Here's the setup I'm trying to use:

A genesis.json with the alloc field set to include code.

"alloc": {
    "0000000000000000000000000000000000000001": {
      "code": "6060604052608f8060106000396000f360606040526000357c0100000000000000000000000000000000000000000000000000000000900480634e70b1dc14604157806360fe47b114606257603f565b005b604c60048050506078565b6040518082815260200191505060405180910390f35b607660048080359060200190919050506081565b005b60006000505481565b806000600050819055505b5056"

Then running geth and entering (with a default account set, unlocked, and loaded):

var getAndSetContract = eth.contract([{"constant":true,"inputs":[],"name":"num","outputs":[{"name":"","type":"uint256"}],"type":"function"},{"constant":false,"inputs":[{"name":"val","type":"uint256"}],"name":"set","outputs":[],"type":"function"}])
var getAndSet = getAndSetContract.at("0000000000000000000000000000000000000001")
getAndSet.set(2, {gas: 1000000})
// a few blocks quickly roll in given this is on a private testing blockchain
Results in a final returned value of
versus the desired

Here's the contract source:

contract getAndSet {
    uint public num;
    function set(uint val){
        num = val;

This whole adventure started after coming across this line in the geth source: https://github.com/ethereum/go-ethereum/blob/290e851f57f5d27a1d5f0f7ad784c836e017c337/core/genesis.go#L56 I think I saw something about preloading contracts in the past, though I haven't been able to dig anything up. AFAIK I could be on a wild goose chase trying to make use of a half-implemented feature.

  • Have you tried with a higher address? Address 1 is for ecrecover (ethereum.stackexchange.com/questions/440/…) and you might be invoking it instead of your contract.
    – eth
    Aug 3, 2016 at 10:38
  • I tried changing it to "1000000000000000000000000000000000000002", still doesn't work though the returned value changed to 4.3592315083973277133168013697365335412971280313784556186150828777023154946048e+76 Aug 3, 2016 at 12:55
  • web3.js usually needs '0x' and it might need to be added to getAndSetContract.at("0x...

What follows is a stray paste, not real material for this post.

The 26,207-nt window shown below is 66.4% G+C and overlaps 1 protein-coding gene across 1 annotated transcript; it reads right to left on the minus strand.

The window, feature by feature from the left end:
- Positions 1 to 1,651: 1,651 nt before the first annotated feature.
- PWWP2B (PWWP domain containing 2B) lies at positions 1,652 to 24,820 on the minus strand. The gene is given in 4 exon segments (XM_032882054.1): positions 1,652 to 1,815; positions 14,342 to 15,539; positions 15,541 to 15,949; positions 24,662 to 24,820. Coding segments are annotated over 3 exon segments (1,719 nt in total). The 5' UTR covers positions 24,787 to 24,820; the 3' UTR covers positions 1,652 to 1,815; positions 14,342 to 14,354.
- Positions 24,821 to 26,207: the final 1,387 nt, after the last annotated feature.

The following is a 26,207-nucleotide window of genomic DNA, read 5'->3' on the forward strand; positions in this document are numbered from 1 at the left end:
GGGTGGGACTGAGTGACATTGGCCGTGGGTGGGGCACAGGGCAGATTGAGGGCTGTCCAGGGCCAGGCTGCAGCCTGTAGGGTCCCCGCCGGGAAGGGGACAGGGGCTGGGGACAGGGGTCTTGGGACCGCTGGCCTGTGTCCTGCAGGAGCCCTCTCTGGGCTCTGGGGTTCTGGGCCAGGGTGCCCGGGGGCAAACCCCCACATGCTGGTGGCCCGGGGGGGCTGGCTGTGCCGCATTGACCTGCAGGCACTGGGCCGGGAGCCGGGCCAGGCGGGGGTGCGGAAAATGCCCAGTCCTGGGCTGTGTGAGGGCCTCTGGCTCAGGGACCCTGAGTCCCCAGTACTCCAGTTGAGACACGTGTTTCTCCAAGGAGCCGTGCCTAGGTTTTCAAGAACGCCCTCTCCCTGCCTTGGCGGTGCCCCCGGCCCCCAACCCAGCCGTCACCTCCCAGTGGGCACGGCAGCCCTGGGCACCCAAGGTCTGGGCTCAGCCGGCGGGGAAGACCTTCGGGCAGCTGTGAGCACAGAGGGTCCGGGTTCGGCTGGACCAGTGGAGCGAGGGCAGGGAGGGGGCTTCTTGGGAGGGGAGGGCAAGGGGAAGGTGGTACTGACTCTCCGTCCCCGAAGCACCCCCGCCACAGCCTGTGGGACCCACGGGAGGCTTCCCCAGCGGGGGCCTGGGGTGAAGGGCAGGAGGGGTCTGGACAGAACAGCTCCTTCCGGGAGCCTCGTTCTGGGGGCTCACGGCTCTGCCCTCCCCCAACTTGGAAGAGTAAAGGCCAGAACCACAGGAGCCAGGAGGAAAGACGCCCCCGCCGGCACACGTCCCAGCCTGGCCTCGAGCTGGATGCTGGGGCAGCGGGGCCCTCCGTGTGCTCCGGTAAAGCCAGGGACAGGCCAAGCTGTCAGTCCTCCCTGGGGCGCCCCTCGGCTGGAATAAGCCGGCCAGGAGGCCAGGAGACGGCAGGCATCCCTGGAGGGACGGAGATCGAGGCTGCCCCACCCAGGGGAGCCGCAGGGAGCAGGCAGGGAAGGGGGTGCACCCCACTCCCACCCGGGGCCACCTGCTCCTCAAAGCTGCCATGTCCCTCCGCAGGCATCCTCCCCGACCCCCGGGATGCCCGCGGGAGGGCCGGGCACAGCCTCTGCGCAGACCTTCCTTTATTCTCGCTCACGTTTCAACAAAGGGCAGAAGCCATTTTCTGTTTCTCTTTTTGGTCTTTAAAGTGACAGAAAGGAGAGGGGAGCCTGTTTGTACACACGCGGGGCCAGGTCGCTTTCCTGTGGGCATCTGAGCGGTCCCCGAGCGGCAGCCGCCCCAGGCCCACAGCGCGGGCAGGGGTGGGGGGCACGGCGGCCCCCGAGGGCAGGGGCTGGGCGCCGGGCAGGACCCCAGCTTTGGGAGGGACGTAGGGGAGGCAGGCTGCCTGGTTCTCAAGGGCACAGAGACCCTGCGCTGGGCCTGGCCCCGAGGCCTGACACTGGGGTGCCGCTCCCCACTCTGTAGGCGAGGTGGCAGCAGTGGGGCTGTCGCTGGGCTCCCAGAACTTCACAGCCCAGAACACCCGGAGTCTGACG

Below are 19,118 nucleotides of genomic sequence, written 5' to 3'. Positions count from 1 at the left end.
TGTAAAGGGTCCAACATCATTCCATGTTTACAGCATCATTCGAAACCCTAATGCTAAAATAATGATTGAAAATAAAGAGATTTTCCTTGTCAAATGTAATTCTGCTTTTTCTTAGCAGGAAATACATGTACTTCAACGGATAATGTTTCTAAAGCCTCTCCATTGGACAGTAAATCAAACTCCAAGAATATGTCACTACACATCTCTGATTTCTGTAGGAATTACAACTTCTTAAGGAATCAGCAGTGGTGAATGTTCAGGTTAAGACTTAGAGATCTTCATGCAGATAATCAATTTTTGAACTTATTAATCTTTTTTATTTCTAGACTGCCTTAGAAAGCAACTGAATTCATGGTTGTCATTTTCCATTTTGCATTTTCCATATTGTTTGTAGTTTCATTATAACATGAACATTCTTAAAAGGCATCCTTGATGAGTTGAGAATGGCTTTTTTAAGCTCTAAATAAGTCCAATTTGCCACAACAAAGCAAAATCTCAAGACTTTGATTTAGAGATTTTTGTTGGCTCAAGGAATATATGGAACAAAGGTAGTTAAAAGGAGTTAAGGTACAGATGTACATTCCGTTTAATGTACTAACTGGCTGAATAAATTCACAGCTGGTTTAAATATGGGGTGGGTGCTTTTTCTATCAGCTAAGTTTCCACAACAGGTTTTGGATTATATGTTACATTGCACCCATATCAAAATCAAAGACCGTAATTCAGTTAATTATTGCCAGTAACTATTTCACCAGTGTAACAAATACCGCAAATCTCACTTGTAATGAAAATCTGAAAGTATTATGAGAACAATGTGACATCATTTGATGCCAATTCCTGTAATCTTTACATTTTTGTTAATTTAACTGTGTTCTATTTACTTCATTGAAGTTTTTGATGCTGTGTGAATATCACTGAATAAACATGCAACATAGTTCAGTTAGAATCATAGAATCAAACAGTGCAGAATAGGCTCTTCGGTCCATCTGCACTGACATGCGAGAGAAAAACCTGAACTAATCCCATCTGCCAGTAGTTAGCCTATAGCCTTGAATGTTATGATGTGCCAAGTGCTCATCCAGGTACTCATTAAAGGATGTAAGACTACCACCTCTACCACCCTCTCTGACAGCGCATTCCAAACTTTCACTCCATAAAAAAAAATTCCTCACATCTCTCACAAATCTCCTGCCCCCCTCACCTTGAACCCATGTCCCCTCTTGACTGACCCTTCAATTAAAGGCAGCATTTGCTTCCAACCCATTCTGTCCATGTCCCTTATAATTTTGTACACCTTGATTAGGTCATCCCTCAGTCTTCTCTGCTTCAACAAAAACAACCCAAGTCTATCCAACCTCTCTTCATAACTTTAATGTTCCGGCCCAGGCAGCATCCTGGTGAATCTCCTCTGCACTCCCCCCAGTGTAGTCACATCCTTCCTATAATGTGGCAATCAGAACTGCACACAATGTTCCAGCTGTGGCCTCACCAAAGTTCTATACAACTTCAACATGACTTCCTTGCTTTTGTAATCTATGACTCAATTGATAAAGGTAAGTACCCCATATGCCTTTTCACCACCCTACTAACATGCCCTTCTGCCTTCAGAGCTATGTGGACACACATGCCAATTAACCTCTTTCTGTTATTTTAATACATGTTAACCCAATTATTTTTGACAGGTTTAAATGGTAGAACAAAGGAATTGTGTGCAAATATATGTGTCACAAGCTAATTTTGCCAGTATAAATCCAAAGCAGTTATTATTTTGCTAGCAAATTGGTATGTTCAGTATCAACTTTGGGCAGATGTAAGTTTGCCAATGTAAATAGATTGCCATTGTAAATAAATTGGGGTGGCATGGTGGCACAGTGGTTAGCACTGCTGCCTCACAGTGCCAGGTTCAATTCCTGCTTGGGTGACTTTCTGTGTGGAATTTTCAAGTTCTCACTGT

– eth
    Aug 3, 2016 at 19:23

3 Answers 3


How did you build yor contract ? If you want to add a contract to genesis block you need to build it with solc --bin-runtime.

By default solc and ide like remix build return code that is used for creating the contract. This code returns the actual code that is stored in the blockchain


Your method does not return any value. Calling set() will return the transaction hash of the calling transaction. You also need to specify the account from which you are deploying the transaction:

getAndSet.set(2, {eth.accounts[0], gas: 1000000});

(make sure you have enough balance on that account).

  • I'm calling the generated constant function num() which returns the variable by the same name: solidity.readthedocs.io/en/latest/… Aug 3, 2016 at 12:37
  • Oh, I see. Have you tried specifying the account from which the contract deployment transaction is made?
    – Sebi
    Aug 3, 2016 at 12:45
  • I have the default account set, the from field in the transaction object defaults to it Aug 3, 2016 at 12:53
  • Not always. I have run into this a few days ago. It's much safer to explicitly specify all fields.
    – Sebi
    Aug 3, 2016 at 12:59
  • 1
    @JeffreyB.Petersen did you find a solution ?? Dec 19, 2017 at 9:52

I came across this old question about preloading a contract into the genesis file, so the answer is yes and for people who don't want to use solc (--bin-runtime) you can:

  • Deploy your contract into your network

  • get back the bytecode deployed by using (after attaching to geth)

    web3.eth.getCode("0xEc76BC7094f17fE3C987d3eb574C765219B7F1bF") "0x608060405260043610610112576000357c0100000000000000000000000000000000000000000000000000000000900463fffffff.."

NB: the bytecode returned byremix doesn't work

  • copy the result into your genesis file with an address of your choice as following

    "8c7aD47113641cA92b138470620A5A39b2f7B9e8": { "code":"0x608060405260043610610112576000357c0100000000000000000000000000000000000000000000000000000000900463ffffffff...."

  • restart the network

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